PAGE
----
How to protect your startup from business identity theft
Thursday May 28, 2015,
3 min Read
This article is sponsored by DBS Bank.
Of all the security breaches threatening a small business, identity theft is arguably the most devastating. Typically, a hijacker uses the business' identity to misappropriate funds and/or establish lines of credit with banks or retailers.
While most business identity thieves are members of organized crime, external parties or corporate spies, it is not rare for disgruntled or dishonest employees to cause harm.
You have worked hard to create a business identity. In this article, we discuss simple ways to protect it.
- Electronic transactions and wire transfers are made quickly. Once a fund is transferred, it might be too late to report the fraud. Activate two-factor authentication and other security controls to make it hard for an identity hijacker to make transfers. You could also set a maximum limit for wire transfers.
- Review your accounts regularly so you may spot any fraudulent activity before it is too late. Consider tallying your accounts every day, if you possibly can. At the very least, scrutinize and reconcile account statements as soon as you receive them.
- Net banking is a convenient option to consider. It lets you log in and check your accounts within seconds. Use a strong, complex password made from a combination of alphabets, numerals and symbols that cannot be easily guessed by others. Don't use this password on other websites and ensure that you change it regularly.
- Sign up for e-statements only. Not only will you make a smaller carbon footprint, but you will also prevent theft of statements mailed to you in paper form.
- Register for e-mail and text alerts related to your bank account activity.
Finally, it is wise to stay aware of your bank's fraud reporting timeline. If you are the unfortunate victim of a fraud, reporting to the bank within the timeline could help to freeze your funds and speed up reparatory action.
- Do not access your account online from public networks or Wi-Fi hotspots. Instead, access it from a single, secure computer with software that combats viruses and spyware as well as provides Internet security. Install all updates and patches for this software on time. Do not use this device for Web surfing or downloading. In addition, install firewalls to prevent others from misusing this computer.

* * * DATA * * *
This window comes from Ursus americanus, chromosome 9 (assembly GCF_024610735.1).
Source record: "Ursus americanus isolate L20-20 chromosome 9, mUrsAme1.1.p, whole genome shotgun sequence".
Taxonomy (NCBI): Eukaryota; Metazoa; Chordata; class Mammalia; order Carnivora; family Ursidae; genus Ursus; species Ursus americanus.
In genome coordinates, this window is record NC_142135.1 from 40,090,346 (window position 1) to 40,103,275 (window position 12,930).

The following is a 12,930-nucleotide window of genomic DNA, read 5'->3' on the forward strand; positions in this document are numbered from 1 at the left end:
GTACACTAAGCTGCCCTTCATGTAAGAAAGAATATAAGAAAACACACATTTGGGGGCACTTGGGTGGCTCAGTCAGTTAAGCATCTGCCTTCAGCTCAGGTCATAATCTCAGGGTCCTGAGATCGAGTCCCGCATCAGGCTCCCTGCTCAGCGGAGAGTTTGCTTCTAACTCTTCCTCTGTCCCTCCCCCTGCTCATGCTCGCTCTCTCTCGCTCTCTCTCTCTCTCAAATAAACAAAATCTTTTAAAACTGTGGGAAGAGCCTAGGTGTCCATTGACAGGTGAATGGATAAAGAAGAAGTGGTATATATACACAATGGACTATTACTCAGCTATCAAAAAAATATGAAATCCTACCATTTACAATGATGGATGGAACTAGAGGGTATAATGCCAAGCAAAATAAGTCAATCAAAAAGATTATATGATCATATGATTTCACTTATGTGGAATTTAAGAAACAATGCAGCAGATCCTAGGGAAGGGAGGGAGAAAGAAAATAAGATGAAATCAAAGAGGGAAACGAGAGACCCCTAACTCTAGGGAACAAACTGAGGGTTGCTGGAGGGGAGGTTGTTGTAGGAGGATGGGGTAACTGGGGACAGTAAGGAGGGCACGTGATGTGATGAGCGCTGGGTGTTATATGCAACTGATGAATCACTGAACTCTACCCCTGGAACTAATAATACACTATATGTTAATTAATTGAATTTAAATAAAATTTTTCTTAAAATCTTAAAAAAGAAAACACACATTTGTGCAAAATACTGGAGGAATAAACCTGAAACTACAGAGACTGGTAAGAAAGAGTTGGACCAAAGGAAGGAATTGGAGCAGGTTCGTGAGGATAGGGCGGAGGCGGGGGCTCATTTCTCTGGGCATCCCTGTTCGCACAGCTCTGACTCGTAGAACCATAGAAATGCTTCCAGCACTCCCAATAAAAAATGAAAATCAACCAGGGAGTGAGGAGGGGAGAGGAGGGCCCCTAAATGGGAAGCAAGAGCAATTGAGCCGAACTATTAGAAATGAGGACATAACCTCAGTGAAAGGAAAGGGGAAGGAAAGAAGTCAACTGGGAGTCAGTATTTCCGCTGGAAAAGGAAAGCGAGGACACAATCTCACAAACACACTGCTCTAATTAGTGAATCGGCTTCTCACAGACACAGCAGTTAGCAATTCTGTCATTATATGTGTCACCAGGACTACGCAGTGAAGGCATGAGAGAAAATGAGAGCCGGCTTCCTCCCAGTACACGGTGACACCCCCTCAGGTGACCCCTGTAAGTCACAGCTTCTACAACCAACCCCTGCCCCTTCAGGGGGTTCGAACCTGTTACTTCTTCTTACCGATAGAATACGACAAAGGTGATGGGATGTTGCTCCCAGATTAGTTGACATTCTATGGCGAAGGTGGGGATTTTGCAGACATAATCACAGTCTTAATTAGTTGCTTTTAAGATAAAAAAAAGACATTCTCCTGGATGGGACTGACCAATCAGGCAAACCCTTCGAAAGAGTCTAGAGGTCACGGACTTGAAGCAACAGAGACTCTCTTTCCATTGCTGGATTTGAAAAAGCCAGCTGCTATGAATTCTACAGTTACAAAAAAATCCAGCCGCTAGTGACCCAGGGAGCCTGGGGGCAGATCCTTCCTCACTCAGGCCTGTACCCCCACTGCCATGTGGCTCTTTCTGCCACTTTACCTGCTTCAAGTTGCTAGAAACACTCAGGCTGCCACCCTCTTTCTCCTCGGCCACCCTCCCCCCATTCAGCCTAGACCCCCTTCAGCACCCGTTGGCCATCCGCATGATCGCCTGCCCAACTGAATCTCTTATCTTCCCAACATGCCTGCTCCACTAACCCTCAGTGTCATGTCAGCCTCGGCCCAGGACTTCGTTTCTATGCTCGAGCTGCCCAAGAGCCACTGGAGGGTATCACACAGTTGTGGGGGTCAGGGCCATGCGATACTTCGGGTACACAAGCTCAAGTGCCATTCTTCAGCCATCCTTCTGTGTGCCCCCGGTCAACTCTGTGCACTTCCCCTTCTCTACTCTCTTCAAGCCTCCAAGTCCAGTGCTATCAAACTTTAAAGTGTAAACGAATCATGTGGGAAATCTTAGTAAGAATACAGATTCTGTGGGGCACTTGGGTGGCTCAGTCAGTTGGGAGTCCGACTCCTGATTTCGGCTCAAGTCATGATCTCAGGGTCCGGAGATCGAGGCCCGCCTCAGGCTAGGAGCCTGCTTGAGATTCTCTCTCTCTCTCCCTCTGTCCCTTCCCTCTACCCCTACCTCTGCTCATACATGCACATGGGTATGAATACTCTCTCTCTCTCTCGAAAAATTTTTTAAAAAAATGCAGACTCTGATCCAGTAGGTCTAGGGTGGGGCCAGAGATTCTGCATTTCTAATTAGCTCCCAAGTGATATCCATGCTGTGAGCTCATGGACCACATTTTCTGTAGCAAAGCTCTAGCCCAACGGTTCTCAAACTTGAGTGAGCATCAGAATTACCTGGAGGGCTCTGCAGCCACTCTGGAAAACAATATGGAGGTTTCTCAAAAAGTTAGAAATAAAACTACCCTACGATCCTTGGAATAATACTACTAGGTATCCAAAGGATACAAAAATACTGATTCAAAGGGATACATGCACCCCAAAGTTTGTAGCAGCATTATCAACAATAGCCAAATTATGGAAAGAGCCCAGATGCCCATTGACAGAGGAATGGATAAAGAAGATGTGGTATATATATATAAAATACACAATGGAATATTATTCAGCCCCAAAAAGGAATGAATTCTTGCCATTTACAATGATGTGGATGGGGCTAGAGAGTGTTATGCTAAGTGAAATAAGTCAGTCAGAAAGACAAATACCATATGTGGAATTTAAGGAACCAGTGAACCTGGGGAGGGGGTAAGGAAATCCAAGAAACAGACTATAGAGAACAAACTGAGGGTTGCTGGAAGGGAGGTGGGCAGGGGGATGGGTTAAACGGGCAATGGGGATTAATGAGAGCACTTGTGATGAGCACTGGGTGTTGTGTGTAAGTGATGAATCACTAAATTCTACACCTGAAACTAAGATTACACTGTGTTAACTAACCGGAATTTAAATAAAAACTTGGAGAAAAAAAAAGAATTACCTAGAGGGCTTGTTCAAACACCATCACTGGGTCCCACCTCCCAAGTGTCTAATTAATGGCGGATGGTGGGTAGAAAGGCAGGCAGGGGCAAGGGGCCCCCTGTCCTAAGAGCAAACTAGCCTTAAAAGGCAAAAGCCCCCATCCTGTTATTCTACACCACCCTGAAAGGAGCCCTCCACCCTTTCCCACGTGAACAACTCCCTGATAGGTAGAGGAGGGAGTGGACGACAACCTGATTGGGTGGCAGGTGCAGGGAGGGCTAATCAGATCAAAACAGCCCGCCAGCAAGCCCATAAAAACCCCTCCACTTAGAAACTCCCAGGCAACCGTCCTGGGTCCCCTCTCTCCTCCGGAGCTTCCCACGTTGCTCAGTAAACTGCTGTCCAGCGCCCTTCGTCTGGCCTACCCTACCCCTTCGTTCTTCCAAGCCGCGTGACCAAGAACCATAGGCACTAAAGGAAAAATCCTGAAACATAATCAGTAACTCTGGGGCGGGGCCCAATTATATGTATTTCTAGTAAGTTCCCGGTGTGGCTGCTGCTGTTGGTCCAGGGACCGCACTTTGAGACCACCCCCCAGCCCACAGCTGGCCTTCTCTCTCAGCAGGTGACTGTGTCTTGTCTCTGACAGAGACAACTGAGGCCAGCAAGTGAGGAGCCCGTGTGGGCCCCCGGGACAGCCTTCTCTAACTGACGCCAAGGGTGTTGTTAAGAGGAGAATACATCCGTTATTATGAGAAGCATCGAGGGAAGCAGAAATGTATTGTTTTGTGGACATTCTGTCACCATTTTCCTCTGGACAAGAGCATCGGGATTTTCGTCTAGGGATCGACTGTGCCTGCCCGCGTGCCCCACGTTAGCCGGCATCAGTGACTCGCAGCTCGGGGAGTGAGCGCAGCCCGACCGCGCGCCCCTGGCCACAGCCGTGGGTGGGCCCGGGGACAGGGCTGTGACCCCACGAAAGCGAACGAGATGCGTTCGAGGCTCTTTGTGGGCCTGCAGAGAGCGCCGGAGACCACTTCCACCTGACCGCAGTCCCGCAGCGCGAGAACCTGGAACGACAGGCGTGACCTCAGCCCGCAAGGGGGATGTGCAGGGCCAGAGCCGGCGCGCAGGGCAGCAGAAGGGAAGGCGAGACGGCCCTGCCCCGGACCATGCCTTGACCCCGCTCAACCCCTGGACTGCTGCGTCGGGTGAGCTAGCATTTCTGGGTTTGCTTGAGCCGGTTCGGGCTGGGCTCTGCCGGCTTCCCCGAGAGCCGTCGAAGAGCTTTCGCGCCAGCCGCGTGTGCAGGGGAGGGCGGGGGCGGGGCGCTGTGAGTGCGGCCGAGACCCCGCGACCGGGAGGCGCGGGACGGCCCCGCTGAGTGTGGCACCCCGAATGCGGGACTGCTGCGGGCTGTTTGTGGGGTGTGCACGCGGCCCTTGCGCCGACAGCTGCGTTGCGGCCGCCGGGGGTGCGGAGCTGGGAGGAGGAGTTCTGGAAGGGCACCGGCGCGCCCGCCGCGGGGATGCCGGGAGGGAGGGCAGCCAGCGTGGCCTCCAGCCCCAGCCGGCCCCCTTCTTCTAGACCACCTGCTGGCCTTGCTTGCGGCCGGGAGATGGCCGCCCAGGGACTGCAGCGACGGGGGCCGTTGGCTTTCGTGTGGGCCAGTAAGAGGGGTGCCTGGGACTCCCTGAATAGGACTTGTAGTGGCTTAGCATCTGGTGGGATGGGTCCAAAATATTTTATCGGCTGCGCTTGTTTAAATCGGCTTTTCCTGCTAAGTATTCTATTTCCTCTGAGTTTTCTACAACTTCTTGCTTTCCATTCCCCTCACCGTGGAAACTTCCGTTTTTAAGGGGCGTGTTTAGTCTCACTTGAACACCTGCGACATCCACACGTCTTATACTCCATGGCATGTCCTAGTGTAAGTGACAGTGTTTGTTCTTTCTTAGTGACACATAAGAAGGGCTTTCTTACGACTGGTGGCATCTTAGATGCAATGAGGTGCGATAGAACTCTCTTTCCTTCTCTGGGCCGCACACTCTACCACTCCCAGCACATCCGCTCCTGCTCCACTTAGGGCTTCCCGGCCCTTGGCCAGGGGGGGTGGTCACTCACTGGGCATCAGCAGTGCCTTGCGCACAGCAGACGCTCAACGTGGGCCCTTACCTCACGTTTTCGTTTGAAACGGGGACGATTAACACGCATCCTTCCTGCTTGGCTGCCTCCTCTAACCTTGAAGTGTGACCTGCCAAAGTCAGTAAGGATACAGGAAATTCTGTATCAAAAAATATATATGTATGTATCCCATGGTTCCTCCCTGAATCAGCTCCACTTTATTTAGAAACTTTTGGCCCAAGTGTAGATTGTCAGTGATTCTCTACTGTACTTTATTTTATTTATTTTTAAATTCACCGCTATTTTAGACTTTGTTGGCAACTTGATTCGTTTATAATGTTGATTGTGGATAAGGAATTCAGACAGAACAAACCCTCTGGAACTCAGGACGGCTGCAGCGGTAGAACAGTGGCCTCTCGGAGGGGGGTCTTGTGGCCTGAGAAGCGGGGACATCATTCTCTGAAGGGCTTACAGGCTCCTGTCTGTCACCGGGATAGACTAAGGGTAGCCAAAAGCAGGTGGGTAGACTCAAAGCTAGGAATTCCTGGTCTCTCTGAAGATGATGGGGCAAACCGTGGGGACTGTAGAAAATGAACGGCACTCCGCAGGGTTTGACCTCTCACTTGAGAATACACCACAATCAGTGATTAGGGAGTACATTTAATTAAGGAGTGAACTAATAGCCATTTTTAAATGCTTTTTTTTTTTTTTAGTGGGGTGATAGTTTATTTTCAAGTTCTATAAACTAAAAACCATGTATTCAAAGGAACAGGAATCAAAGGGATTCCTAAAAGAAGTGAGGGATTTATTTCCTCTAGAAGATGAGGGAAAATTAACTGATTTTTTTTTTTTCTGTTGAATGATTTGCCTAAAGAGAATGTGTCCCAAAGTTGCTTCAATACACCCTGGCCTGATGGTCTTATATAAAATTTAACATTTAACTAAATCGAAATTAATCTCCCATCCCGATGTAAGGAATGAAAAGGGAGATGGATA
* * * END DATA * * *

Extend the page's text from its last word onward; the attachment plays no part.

- Keep business documents, cheque books and other sensitive supplies and records in a secure location that may be accessed by authorized personnel only. Securely destroy unnecessary documents that contain business information or identifiers.
- Maintain and regularly update an inventory of accounts and key contact information and place this in a secure location. If you encounter fraud, this information may be easily and expeditiously provided to the authorities.
Supply Chain Collaboration
Request your trade or credit references to inform you if they are contacted by a third party on your behalf. Also ask them not to conduct business with previously unknown employees unless you introduce them personally.
Make information security everyone's business. Train your employees so that they can protect information, recognize fraud and mitigate security risks. They - and you - must remain vary of phishing scams, which can trick you into divulging confidential information. Remember that no legitimate organization asks you to provide or verify sensitive information over e-mail or phone. Make your employees your first line of defense. In case a customer complains about fraud, respond quickly so that the risk may be contained.
Remember that stolen funds and information are rarely recovered, so a little paranoia could be a good thing as far as protecting your business identity is concerned.
DBS Bank can help you with further guidance to keep your business AweSME. Find out how.